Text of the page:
One small part of the story:

The lyric “Annie, are you OK?” from the Michael Jackson song “Smooth Criminal” actually stems from American CPR training, in which students practice speaking to their unresponsive plastic patient, CPR Annie.

Short Story (Flash Fiction) Of the Day – Gingerbread, by Dafydd McKimm

And then Gretel, who had survived such horrors with him, taken in an instant by something so absurdly commonplace as a chill, skin ashen, her body racked with coughing, until she lay silent and still and he by her bedside alone, feeling like a helpless boy again.

—-Dafydd McKimm, Gingerbread

Today’s piece of short fiction explores the question, “What happens when the fairy tale ends?” Well, everyone doesn’t live happily ever after – at least in this case.

But there is still hope, there is still a future – as long as we are brave, and tough, and open to a new solution and a new future. It may not be happily ever after but it can be the best we can do.

Gingerbread, by Dafydd McKimm

from Flash Fiction Online

 

Short Story Of the Day (Flash Fiction) – Taylor Swift, by Hugh Behm-Steinberg

You’re in love; it’s great, you swipe on your phone and order: the next day a Taylor Swift clone shows up at your house. It’s not awkward, it’s everything you want.

—- Hugh Behm-Steinberg, Taylor Swift

Banjo Player on Royal Street, French Quarter, New Orleans

Are you social distancing? Are you quarantined? What would be better than going online and ordering your own Taylor Swift?

A crackerjack piece of flash fiction. Click on the link and read it… it’s short and I know you have the time. That’s all we have right now is time. Ordinarily, I am not a big fan of writing in the second person… but in this case, it works. What do you think?

Read it here:

Taylor Swift, by Hugh Behm-Steinberg

 

From Electric Literature

Short Story (flash fiction) of the day – Bad Things Wrong by Barry Gifford

Roy and his mother managed to drag Spanky over the side and onto the floor, where he lay puking and gagging. Roy saw the remains of the reefer floating in the tub. Spanky was short and stout. Lying there on the bathroom floor, to Roy he resembled a big red hog, the kind of animal Louie Pinna had shoved into an industrial sausage maker. Roy began to laugh. He tried to stop but he could not.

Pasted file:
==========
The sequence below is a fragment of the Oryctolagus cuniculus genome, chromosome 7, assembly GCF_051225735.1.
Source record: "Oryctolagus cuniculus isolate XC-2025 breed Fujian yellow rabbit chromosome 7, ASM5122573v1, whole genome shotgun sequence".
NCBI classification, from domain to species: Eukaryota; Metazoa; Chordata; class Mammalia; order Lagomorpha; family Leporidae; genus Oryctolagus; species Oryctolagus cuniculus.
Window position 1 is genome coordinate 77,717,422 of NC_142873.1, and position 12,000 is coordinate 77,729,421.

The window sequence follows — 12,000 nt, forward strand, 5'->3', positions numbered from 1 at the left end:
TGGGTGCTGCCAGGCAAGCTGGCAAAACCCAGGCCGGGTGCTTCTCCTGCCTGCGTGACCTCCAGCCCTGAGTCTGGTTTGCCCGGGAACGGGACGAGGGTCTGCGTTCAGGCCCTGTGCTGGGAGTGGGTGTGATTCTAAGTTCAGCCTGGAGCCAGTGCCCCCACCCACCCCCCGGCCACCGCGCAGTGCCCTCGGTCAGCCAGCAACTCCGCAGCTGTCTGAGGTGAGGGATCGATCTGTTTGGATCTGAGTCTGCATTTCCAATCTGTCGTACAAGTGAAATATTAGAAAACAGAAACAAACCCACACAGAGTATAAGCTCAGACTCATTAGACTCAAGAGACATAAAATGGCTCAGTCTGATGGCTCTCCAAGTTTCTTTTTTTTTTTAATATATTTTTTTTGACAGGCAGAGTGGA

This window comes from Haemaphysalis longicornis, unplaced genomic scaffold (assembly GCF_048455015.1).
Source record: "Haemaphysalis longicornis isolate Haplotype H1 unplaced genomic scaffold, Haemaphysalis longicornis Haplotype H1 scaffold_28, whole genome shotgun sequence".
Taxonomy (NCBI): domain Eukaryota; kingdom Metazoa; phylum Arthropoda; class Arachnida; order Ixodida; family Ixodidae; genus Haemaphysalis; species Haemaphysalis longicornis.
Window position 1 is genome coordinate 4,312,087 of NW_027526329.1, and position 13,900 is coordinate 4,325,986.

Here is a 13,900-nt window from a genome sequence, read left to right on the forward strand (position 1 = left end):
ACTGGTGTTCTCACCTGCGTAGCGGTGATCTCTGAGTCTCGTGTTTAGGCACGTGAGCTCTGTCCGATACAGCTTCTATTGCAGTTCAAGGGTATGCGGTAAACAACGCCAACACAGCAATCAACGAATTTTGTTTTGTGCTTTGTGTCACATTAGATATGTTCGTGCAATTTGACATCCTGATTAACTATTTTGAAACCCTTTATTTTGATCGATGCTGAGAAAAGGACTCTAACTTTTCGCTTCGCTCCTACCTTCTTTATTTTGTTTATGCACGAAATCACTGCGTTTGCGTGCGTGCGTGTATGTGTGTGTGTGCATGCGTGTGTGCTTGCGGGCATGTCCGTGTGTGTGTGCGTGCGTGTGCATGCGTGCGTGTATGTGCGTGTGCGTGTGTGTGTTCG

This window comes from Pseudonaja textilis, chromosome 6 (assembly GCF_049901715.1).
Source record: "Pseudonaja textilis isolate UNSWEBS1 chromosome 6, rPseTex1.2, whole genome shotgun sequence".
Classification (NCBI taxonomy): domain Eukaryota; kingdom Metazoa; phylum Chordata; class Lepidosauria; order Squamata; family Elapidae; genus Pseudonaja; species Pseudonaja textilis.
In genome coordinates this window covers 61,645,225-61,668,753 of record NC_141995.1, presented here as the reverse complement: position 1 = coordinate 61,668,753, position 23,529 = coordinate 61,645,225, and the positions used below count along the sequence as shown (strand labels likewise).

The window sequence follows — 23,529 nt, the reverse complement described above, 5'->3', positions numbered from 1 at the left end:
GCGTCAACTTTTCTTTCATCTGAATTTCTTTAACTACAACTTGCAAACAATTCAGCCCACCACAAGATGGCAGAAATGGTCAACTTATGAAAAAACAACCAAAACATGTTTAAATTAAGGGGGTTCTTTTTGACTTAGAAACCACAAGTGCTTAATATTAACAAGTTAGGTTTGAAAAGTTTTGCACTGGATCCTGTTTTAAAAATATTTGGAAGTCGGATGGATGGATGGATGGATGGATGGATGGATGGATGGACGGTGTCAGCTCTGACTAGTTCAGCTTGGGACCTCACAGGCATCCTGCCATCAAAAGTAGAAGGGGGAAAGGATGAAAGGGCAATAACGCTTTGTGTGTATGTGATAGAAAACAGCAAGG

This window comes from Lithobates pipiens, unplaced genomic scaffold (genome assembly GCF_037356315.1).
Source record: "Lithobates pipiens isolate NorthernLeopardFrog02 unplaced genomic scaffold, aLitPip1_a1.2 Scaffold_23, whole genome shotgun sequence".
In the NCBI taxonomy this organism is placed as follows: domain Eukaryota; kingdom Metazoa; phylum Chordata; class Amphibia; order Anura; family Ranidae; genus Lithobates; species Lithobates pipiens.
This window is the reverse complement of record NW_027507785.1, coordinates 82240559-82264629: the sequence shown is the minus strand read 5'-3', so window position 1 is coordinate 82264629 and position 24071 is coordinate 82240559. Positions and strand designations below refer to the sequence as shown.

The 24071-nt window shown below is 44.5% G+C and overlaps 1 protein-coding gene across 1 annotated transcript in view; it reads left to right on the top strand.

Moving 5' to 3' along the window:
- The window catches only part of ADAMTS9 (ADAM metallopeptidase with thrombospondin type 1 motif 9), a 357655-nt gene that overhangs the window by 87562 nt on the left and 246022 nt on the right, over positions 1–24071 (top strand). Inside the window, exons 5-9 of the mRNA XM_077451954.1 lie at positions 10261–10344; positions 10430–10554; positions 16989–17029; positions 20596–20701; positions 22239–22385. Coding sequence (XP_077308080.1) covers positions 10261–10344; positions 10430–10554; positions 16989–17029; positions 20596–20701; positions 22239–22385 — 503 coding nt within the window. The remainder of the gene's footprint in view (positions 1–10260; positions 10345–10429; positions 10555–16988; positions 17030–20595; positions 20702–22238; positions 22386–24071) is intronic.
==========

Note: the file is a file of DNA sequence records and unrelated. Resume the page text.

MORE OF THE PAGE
—-Barry Gifford, Bad Things Wrong

Someone is having a bad day.

Somewhere, somehow last night while I was surfing around the internet I came across some photos from the David Lynch movie Wild at Heart. I read and discovered that the basic plot of the film was from a noorish novel by Barry Gifford – a writer I had never heard of.

He seems like the kind of writer you would like if you liked that kind of writer.

I’ll have to look for his books. His latest work is The Cuban Club. From the Publisher:

A masterpiece of mood and setting, character and remembrance, The Cuban Club is Barry Gifford’s ultimate coming-of-age story told as sixty-seven linked tales, a creation myth of the Fall as seen through the eyes of an innocent child on the cusp of becoming an innocent man.

Set in Chicago in the 1950s and early 1960s against the backdrop of small-time hoodlums in the Chicago mob and the girls and women attached to them, there is the nearness of heinous crimes, and the price to be paid for them. To Roy and his friends, these twists and tragedies drift by like curious flotsam. The tales themselves are koan-like, often ending in questions, with rarely a conclusion. The story that closes the book is in the form of a letter from Roy to his father four years after his father’s death, but written as if he were still alive. Indeed, throughout The Cuban Club Roy is still in some doubt whether divorce or even death really exists in a world where everything seems so alive and connected.

Sixty-seven linked tales – that sounds interesting. Today’s short story, from Barry Gifford’s website, seems to be one of the short tales – if not from the book, at least related to it.

Bad Things Wrong by Barry Gifford

It’s a short read but manages to cram a lot of hopelessness and terror in there – concentrated and merciless.